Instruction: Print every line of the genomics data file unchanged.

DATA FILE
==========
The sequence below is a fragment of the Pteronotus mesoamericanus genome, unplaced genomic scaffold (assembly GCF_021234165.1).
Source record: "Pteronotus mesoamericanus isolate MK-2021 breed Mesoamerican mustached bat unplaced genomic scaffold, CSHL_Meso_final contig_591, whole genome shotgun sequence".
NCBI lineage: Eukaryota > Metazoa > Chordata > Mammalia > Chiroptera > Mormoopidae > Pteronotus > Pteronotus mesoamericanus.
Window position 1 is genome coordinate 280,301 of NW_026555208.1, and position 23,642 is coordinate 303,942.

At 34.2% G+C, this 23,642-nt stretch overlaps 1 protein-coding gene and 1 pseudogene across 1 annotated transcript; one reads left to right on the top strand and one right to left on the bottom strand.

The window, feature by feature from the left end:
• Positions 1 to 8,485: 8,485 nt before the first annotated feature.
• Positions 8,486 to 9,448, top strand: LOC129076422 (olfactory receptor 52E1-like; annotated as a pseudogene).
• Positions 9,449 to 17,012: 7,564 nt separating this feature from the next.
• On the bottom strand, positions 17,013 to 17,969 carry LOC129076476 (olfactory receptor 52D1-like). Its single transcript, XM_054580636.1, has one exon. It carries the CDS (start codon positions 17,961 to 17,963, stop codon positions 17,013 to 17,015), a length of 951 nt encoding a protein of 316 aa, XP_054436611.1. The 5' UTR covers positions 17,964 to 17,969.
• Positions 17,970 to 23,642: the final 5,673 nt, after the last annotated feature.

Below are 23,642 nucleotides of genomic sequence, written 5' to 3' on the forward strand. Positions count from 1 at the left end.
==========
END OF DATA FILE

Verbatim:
The sequence below is a fragment of the Pteronotus mesoamericanus genome, unplaced genomic scaffold (assembly GCF_021234165.1).
Source record: "Pteronotus mesoamericanus isolate MK-2021 breed Mesoamerican mustached bat unplaced genomic scaffold, CSHL_Meso_final contig_591, whole genome shotgun sequence".
NCBI lineage: Eukaryota > Metazoa > Chordata > Mammalia > Chiroptera > Mormoopidae > Pteronotus > Pteronotus mesoamericanus.
Window position 1 is genome coordinate 280,301 of NW_026555208.1, and position 23,642 is coordinate 303,942.

At 34.2% G+C, this 23,642-nt stretch overlaps 1 protein-coding gene and 1 pseudogene across 1 annotated transcript; one reads left to right on the top strand and one right to left on the bottom strand.

The window, feature by feature from the left end:
• Positions 1 to 8,485: 8,485 nt before the first annotated feature.
• Positions 8,486 to 9,448, top strand: LOC129076422 (olfactory receptor 52E1-like; annotated as a pseudogene).
• Positions 9,449 to 17,012: 7,564 nt separating this feature from the next.
• On the bottom strand, positions 17,013 to 17,969 carry LOC129076476 (olfactory receptor 52D1-like). Its single transcript, XM_054580636.1, has one exon. It carries the CDS (start codon positions 17,961 to 17,963, stop codon positions 17,013 to 17,015), a length of 951 nt encoding a protein of 316 aa, XP_054436611.1. The 5' UTR covers positions 17,964 to 17,969.
• Positions 17,970 to 23,642: the final 5,673 nt, after the last annotated feature.

Below are 23,642 nucleotides of genomic sequence, written 5' to 3' on the forward strand. Positions count from 1 at the left end.